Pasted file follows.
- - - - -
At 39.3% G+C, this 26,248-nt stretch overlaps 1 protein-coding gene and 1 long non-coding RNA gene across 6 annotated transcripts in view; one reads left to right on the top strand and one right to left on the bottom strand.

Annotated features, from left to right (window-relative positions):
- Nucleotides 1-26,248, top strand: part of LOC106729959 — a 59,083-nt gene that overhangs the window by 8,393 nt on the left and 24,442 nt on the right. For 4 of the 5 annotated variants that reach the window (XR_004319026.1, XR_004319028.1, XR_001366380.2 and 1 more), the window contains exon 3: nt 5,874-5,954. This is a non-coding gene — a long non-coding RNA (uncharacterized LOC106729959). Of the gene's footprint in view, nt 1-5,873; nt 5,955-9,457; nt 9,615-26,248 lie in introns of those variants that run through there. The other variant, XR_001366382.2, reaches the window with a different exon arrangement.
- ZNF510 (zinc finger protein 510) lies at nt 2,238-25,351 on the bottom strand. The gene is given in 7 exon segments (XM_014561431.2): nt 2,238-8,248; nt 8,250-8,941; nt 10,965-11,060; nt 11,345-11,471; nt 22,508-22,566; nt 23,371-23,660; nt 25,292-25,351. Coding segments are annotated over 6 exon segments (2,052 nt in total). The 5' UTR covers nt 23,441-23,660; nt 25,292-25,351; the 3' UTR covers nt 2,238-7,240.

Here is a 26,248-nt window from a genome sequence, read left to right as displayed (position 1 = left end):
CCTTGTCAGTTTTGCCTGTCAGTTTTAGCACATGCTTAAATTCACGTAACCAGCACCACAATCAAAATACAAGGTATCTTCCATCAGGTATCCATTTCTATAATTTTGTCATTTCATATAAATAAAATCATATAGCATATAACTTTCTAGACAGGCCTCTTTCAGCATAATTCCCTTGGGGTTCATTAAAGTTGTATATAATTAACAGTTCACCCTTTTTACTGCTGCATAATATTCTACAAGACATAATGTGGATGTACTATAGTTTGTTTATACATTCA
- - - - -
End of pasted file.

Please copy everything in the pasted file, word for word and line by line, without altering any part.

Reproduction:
At 39.3% G+C, this 26,248-nt stretch overlaps 1 protein-coding gene and 1 long non-coding RNA gene across 6 annotated transcripts in view; one reads left to right on the top strand and one right to left on the bottom strand.

Annotated features, from left to right (window-relative positions):
- Nucleotides 1-26,248, top strand: part of LOC106729959 — a 59,083-nt gene that overhangs the window by 8,393 nt on the left and 24,442 nt on the right. For 4 of the 5 annotated variants that reach the window (XR_004319026.1, XR_004319028.1, XR_001366380.2 and 1 more), the window contains exon 3: nt 5,874-5,954. This is a non-coding gene — a long non-coding RNA (uncharacterized LOC106729959). Of the gene's footprint in view, nt 1-5,873; nt 5,955-9,457; nt 9,615-26,248 lie in introns of those variants that run through there. The other variant, XR_001366382.2, reaches the window with a different exon arrangement.
- ZNF510 (zinc finger protein 510) lies at nt 2,238-25,351 on the bottom strand. The gene is given in 7 exon segments (XM_014561431.2): nt 2,238-8,248; nt 8,250-8,941; nt 10,965-11,060; nt 11,345-11,471; nt 22,508-22,566; nt 23,371-23,660; nt 25,292-25,351. Coding segments are annotated over 6 exon segments (2,052 nt in total). The 5' UTR covers nt 23,441-23,660; nt 25,292-25,351; the 3' UTR covers nt 2,238-7,240.

Here is a 26,248-nt window from a genome sequence, read left to right as displayed (position 1 = left end):
CCTTGTCAGTTTTGCCTGTCAGTTTTAGCACATGCTTAAATTCACGTAACCAGCACCACAATCAAAATACAAGGTATCTTCCATCAGGTATCCATTTCTATAATTTTGTCATTTCATATAAATAAAATCATATAGCATATAACTTTCTAGACAGGCCTCTTTCAGCATAATTCCCTTGGGGTTCATTAAAGTTGTATATAATTAACAGTTCACCCTTTTTACTGCTGCATAATATTCTACAAGACATAATGTGGATGTACTATAGTTTGTTTATACATTCA